Contour has entered into a strategic partnership with TradeGo, a China-focused blockchain commodity trading platform, to connect its digital trade finance network to the Chinese bulk supply chain ecosystem.
Launched in November 2021 as a joint venture between Bank of China, China Construction Bank, China Merchants Energy Shipping, Cosco Shipping Energy Transportation, Macquarie, Mitsui, PetroChina International, Saudi Aramco Energy Ventures, Sinochem Energy and Wanxiang Blockchain, TradeGo provides electronic documentation services for bulk cargo trading in China. These include warehouse receipts and the TradeGo electronic bill of lading (eBL), which was approved by the International Group of Protection and Indemnity Clubs in January this year.
Contour, which went live in 2020, is a bank-owned blockchain consortium focused aimed at digitalising the letter of credit (LC) process.
By linking their systems, the two sides aim to enable corporates and banks to align their trade finance requirements with the shipment in what Contour calls an “interoperable, end-to-end paperless transaction”.
In practice, this would see a TradeGo eBL for bulk commodity trade forwarded to a shipper on Contour for presentation under a digital letter of credit. The process would continue through the banks on Contour and eventually to the buyer, who would surrender the eBL back to the shipping company on TradeGo to collect their cargo.
While TradeGo’s eBL solution is still new, it says it is “quickly gaining adoption across several commodities industries and major trade finance banks in China”.
In May last year, the Singapore-domiciled company signed a co-operation agreement with MineHub, giving users of the metals and mining-focused blockchain platform access to digital trade solutions from Chinese logistics and trade finance service providers.
Speaking to GTR about the progress of the agreement thus far, MineHub CEO Arnoud Star Busmann says: “TradeGo is a clear leader in digitising trade in China and an important partner for us, as we announced last year. We expect that TradeGo will be one of the key cross-border services that enables digital connectivity and trade flow between Chinese corporates and financial institutions with their international business partners. Commercial teaming and product integration with TradeGo are therefore a key part of our roadmap.”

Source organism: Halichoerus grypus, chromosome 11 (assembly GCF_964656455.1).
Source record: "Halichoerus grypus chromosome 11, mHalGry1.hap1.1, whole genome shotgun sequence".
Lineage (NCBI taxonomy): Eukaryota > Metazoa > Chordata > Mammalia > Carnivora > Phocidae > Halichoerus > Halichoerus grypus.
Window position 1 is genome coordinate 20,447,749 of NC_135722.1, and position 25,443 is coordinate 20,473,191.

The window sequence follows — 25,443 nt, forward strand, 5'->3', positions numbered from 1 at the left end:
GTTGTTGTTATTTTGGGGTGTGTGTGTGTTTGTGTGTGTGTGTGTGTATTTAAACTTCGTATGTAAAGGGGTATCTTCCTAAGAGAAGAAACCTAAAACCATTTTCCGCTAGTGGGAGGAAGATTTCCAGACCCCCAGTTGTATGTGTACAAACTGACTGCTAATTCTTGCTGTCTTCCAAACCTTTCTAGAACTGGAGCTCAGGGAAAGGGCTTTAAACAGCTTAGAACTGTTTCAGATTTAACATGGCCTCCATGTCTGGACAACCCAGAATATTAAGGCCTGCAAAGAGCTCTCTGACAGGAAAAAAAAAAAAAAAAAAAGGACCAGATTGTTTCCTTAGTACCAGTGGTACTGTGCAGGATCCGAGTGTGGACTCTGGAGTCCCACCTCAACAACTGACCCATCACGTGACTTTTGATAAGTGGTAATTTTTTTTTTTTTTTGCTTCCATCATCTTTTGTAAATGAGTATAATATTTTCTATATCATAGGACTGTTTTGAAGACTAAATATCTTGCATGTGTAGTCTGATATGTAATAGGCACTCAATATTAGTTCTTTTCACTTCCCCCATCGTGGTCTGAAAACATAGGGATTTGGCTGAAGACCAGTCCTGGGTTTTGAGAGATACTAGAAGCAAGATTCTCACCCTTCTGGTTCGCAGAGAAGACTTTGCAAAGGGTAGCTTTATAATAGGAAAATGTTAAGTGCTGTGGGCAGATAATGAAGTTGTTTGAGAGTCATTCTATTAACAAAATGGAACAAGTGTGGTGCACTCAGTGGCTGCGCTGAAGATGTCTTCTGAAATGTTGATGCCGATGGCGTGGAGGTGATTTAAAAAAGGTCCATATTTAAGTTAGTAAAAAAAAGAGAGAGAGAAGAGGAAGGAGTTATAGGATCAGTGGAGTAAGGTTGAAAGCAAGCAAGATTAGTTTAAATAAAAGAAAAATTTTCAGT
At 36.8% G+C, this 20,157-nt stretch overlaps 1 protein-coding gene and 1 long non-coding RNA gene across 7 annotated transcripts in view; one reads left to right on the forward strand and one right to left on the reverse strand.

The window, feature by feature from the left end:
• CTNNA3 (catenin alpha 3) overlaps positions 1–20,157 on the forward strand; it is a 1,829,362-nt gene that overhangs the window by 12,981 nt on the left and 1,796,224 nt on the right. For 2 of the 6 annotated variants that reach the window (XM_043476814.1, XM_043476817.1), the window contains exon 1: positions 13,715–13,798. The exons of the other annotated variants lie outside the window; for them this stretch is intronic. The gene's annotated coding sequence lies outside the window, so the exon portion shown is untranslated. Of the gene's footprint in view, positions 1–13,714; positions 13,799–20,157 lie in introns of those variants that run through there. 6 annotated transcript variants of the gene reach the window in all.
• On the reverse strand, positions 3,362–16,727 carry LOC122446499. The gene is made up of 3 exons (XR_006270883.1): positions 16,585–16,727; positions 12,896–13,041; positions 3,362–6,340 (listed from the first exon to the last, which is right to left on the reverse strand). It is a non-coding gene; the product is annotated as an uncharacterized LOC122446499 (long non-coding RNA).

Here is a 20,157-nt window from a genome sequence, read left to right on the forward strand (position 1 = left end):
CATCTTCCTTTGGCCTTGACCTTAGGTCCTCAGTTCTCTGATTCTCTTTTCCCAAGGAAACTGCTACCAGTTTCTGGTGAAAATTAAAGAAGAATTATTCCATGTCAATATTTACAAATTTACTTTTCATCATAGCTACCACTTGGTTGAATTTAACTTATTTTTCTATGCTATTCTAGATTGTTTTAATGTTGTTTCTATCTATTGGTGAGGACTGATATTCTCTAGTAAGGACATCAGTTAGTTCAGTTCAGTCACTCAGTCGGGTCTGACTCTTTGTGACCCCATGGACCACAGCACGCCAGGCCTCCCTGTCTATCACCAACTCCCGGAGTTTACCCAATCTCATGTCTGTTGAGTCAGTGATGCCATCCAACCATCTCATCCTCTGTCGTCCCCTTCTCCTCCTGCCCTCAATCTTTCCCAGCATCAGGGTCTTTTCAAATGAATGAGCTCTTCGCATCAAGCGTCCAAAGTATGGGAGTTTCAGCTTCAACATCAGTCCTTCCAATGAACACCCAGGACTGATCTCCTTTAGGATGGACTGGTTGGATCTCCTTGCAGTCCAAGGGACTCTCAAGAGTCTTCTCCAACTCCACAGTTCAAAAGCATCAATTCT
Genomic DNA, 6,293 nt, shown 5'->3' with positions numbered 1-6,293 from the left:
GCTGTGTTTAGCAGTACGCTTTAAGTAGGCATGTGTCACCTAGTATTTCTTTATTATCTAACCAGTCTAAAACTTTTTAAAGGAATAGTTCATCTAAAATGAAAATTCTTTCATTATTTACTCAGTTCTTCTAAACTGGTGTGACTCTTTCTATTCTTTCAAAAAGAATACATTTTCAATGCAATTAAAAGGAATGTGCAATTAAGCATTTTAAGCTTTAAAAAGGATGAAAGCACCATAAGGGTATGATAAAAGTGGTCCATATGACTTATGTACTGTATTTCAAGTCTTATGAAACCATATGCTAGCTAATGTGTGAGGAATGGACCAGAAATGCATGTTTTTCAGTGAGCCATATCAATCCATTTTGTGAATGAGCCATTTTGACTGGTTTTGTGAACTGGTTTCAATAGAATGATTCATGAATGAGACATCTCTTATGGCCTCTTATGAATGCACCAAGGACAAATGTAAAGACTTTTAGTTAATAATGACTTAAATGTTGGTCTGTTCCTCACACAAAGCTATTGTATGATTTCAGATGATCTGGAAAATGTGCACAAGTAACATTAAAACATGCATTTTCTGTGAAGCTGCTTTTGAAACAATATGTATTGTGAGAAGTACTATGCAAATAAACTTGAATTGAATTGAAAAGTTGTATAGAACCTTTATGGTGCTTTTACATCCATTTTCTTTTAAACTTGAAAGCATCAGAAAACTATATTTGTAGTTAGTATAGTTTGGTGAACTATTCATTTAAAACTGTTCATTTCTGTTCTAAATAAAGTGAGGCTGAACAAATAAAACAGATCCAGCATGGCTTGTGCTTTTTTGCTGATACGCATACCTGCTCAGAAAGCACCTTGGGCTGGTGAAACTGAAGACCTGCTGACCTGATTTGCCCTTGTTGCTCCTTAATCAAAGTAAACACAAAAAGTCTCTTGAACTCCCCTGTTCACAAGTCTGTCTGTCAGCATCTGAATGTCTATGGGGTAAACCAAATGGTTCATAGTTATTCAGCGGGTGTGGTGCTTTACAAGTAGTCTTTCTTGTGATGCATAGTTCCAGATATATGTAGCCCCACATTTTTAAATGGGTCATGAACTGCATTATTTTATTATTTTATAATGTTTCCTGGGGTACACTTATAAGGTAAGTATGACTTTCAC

Contour’s deal with TradeGo marks its latest foray into Chinese trade flows. In 2021, it struck a similar partnership with Global Shipping Business Network (GSBN), whose shareholders include Cosco Shipping Lines, Cosco Shipping Ports, Hapag-Lloyd, Hutchison Ports, OOCL, SPG Qingdao Port, PSA International and Shanghai International Port Group. However, Josh Kroeker, Contour’s chief product officer, tells GTR that while the partnership is active, no integrations have been built with GSBN or its own eBL solution at this time, adding that “we each continue to focus on developing and scaling our respective solutions.”
In recent months, achieving scale has become an existential challenge for digital trade platforms. In November last year, AP Moller-Maersk and IBM scrapped GSBN rival TradeLens, citing its failure to attain “the level of commercial viability necessary to continue work and meet the financial expectations as an independent business”. This came on the heels of the closure of we.trade, a bank-backed initiative aimed at digitalising open account trade.
Last week, the Irish High Court appointed provisional liquidators to Marco Polo Network, a consortium built on the same R3 Corda framework as Contour.
Contour, which bought we.trade’s rulebook following its demise, said in September it was “leading the charge” in the consolidation of the blockchain trade finance industry, although CEO Carl Wegner says the company has no plans to engage with Marco Polo’s liquidators. “If they come to us, we’ll take a look at it and review it, but it’s not something we’re looking at specifically,” he tells GTR.
Despite the ever-growing roll call of failed trade digitisation projects, Wegner remains upbeat about Contour’s prospects. “Marco Polo’s failure doesn’t really affect us; we’re just continuing to build our banking network,” he says. “Moving forward, obviously the last six months have not been easy, but this is a function of the general environment. However, our value proposition has support, and people want us to continue to thrive and win.”
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